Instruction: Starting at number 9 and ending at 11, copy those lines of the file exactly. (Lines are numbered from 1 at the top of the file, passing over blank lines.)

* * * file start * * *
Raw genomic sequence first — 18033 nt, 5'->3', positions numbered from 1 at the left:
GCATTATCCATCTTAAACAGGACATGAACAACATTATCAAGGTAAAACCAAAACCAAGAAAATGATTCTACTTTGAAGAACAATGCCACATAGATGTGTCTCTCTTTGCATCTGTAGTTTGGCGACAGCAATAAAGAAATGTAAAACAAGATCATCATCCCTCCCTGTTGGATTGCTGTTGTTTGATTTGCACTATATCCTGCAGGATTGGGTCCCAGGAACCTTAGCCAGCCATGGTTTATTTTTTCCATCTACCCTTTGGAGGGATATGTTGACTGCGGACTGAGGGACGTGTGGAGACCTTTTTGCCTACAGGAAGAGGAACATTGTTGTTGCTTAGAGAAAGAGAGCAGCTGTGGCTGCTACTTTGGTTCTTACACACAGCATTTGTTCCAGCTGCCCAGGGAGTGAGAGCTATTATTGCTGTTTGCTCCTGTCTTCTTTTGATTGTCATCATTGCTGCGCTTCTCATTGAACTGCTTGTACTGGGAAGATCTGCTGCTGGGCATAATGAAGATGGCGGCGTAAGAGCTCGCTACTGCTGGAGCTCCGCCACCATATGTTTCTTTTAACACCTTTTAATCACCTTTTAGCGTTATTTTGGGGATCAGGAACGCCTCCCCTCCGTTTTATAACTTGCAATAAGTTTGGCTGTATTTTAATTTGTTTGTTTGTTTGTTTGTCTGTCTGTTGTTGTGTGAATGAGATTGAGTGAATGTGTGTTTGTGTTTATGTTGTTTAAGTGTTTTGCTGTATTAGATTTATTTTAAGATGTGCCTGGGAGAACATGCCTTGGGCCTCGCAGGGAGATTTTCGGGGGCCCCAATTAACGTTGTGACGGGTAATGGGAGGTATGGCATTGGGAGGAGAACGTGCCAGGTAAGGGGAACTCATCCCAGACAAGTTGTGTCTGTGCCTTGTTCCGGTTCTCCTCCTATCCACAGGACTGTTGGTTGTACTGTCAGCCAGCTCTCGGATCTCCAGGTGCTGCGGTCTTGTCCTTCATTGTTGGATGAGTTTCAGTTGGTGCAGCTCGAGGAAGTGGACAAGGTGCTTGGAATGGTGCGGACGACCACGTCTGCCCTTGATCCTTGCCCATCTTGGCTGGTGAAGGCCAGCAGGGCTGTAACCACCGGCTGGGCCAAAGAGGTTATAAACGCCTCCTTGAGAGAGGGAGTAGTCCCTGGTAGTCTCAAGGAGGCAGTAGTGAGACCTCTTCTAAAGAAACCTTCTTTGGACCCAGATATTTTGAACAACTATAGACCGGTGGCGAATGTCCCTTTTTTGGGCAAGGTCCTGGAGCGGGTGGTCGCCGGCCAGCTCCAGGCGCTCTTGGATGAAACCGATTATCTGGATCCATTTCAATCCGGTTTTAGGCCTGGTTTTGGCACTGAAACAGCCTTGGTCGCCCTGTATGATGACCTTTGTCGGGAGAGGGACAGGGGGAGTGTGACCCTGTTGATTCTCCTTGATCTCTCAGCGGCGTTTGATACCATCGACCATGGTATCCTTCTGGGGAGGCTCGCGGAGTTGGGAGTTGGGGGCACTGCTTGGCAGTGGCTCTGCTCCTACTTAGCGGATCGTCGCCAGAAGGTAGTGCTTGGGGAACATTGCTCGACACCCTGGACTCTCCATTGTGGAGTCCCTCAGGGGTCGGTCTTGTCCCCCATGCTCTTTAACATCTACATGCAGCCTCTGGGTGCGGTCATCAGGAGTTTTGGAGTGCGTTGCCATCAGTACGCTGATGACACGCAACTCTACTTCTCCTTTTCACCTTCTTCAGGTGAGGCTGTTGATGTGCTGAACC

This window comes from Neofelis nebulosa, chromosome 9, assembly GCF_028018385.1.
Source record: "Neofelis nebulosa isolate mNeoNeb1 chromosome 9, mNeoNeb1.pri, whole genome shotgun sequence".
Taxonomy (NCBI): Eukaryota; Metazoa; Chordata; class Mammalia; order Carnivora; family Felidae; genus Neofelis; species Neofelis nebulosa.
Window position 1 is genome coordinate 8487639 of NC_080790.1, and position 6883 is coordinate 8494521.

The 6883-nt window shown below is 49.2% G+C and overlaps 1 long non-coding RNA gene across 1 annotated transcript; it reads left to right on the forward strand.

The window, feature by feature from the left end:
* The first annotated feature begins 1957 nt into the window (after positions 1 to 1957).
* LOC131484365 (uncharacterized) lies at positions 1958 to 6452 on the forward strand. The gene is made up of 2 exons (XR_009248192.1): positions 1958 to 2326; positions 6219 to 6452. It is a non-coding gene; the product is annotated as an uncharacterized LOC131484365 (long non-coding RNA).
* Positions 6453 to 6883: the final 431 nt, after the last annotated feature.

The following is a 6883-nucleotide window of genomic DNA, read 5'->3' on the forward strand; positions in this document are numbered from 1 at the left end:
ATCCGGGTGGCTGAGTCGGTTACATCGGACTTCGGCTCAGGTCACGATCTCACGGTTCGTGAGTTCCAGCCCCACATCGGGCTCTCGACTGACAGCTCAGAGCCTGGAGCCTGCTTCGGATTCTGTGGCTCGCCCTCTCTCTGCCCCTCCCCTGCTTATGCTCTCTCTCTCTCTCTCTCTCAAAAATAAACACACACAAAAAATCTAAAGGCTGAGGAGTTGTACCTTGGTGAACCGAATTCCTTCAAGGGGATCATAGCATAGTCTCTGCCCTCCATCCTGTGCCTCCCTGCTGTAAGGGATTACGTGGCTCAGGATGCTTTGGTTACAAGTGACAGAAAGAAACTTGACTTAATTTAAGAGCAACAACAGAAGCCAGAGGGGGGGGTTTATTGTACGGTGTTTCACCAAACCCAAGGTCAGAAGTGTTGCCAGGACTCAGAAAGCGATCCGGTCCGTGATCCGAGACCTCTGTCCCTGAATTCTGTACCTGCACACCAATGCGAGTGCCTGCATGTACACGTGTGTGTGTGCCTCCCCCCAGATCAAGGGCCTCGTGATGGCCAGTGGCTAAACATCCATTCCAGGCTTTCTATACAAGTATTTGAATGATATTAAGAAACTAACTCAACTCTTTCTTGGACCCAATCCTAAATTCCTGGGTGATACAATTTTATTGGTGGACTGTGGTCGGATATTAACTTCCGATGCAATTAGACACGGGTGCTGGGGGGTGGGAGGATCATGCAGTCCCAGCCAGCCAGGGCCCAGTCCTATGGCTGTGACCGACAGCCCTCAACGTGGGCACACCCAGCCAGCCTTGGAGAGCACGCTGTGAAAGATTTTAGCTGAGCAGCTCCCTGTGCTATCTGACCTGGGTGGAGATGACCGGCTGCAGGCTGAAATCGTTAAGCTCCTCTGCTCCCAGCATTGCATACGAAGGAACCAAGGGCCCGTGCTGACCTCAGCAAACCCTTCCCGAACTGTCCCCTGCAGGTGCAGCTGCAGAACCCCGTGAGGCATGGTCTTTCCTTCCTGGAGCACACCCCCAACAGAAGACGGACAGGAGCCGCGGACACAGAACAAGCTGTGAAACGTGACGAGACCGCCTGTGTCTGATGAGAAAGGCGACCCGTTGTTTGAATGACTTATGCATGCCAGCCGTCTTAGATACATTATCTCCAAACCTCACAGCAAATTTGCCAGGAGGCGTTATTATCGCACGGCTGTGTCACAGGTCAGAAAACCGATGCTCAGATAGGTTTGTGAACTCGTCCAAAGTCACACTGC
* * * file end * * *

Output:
* The first annotated feature begins 1957 nt into the window (after positions 1 to 1957).
* LOC131484365 (uncharacterized) lies at positions 1958 to 6452 on the forward strand. The gene is made up of 2 exons (XR_009248192.1): positions 1958 to 2326; positions 6219 to 6452. It is a non-coding gene; the product is annotated as an uncharacterized LOC131484365 (long non-coding RNA).
* Positions 6453 to 6883: the final 431 nt, after the last annotated feature.